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This sounds like an unhappy situation for everyone, and I can't help wondering whether getting your toddler off the bottle is worth what it's costing. Many toddlers continue to nurse or have a bottle at bedtime well past their first birthday (and some continue well past their second), so there's nothing unusual about your son's attachment to his bottle. What's more, most toddlers who give up sucking milk still suck something.
Children who use pacifiers, or suck their fingers or thumbs, often keep it up through early childhood and are often especially reliant on it at bedtime. One way or another, "comfort sucking" is a central part of peaceful bedtimes for most small children. When a child gives up this habit has nothing to do with how "advanced" or "behind" he is.
The important no-no of bedtime bottles is putting sweet drinks such as juice or milk in a bottle and letting your toddler take it into bed, where he'll sip it slowly. This can be disastrous for his teeth as well as making him expect to have a bottle at hand whenever he half-wakes in the night. But a bottle of milk on your lap as a comforting snuggly end to the day, followed by cleaning his teeth, isn't necessarily something worth fighting over.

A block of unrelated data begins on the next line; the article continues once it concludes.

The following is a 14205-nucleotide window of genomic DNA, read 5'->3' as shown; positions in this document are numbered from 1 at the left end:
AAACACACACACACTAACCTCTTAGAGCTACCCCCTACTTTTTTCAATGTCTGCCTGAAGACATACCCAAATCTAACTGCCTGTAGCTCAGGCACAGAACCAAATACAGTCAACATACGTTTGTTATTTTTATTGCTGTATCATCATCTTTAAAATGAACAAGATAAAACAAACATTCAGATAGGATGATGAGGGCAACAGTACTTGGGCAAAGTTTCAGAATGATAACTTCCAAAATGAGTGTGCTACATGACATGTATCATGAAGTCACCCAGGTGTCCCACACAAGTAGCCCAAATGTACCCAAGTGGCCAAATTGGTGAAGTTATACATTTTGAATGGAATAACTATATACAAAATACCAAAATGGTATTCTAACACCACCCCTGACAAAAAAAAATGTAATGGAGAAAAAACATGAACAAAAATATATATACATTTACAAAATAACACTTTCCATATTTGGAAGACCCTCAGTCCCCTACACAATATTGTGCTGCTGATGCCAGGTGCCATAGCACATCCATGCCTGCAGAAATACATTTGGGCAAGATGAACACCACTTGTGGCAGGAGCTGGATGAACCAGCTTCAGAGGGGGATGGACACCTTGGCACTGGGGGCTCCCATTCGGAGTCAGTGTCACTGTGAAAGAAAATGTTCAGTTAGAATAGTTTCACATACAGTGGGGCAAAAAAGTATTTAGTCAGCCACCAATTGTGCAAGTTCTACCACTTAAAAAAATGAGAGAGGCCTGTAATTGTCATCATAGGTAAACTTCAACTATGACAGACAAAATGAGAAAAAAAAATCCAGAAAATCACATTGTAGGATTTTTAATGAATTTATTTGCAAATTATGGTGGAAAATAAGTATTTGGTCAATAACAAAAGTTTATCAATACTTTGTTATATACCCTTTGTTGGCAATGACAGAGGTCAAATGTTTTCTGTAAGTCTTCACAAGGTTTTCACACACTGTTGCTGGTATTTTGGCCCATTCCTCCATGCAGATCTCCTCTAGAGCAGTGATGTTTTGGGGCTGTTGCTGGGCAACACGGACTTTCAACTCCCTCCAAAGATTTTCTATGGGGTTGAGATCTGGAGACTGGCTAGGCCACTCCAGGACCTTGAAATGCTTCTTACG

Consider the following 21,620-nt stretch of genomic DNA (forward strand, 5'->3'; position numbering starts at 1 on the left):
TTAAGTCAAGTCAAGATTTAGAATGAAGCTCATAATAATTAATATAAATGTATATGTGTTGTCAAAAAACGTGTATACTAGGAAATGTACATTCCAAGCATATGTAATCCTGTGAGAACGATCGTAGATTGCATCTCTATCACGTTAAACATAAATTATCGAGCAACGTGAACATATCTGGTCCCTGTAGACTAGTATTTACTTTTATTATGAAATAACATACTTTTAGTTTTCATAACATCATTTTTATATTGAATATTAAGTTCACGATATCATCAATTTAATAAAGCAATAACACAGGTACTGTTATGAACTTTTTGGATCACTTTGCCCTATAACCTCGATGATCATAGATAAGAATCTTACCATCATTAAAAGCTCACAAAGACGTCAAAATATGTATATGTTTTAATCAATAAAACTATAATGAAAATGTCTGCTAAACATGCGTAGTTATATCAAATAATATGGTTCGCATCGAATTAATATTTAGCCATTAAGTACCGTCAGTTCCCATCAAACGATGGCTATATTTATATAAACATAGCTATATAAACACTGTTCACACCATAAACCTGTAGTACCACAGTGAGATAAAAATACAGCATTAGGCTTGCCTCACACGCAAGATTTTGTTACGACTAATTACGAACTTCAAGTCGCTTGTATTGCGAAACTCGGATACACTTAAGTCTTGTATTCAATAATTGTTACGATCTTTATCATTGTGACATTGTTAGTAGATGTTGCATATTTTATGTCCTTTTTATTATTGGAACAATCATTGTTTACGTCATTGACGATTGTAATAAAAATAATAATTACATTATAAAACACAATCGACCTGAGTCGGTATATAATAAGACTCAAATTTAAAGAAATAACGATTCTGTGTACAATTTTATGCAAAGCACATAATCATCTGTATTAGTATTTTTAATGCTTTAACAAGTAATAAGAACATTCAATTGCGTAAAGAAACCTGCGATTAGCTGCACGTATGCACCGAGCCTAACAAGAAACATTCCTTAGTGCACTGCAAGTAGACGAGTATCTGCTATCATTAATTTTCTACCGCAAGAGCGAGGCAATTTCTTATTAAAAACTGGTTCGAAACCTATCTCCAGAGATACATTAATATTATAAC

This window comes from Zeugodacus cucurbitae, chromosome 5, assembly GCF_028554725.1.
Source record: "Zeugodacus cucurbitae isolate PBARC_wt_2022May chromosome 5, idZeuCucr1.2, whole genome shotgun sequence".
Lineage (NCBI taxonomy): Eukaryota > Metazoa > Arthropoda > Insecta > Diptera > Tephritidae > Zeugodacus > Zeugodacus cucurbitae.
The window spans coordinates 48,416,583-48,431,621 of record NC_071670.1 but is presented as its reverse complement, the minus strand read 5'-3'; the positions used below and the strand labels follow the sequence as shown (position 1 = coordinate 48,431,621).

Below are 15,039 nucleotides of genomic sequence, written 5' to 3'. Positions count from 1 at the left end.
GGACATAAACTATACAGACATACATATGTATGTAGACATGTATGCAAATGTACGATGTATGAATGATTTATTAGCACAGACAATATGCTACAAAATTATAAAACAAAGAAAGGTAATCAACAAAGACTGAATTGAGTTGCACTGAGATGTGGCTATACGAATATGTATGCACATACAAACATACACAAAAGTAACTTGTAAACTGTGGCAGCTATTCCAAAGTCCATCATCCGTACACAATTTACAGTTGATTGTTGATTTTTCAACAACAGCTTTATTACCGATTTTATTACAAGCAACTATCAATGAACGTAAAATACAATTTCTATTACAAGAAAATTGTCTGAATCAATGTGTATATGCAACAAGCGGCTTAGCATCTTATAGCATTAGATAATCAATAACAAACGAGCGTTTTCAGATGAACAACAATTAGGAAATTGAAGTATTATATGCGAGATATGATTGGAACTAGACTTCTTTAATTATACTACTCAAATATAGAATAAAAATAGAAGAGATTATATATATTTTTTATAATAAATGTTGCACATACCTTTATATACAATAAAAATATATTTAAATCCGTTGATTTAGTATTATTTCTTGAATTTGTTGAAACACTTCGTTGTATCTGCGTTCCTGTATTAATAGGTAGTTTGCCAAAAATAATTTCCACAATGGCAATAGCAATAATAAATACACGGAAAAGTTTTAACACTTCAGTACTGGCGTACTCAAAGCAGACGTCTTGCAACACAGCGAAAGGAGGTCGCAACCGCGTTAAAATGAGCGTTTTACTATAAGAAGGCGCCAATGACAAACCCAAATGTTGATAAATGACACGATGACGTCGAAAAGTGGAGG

If you're really eager to wean your toddler from the bottle, just avoiding the worst may seem too gentle. But right now, all three of you are getting the worst of both worlds: You and your husband are angry and frustrated, and your toddler is miserable, though he's still getting his beloved bottle. It's better for everyone if you either refuse his requests and stick to your decision no matter how much he screams, or willingly give him the bottle and put off weaning until later.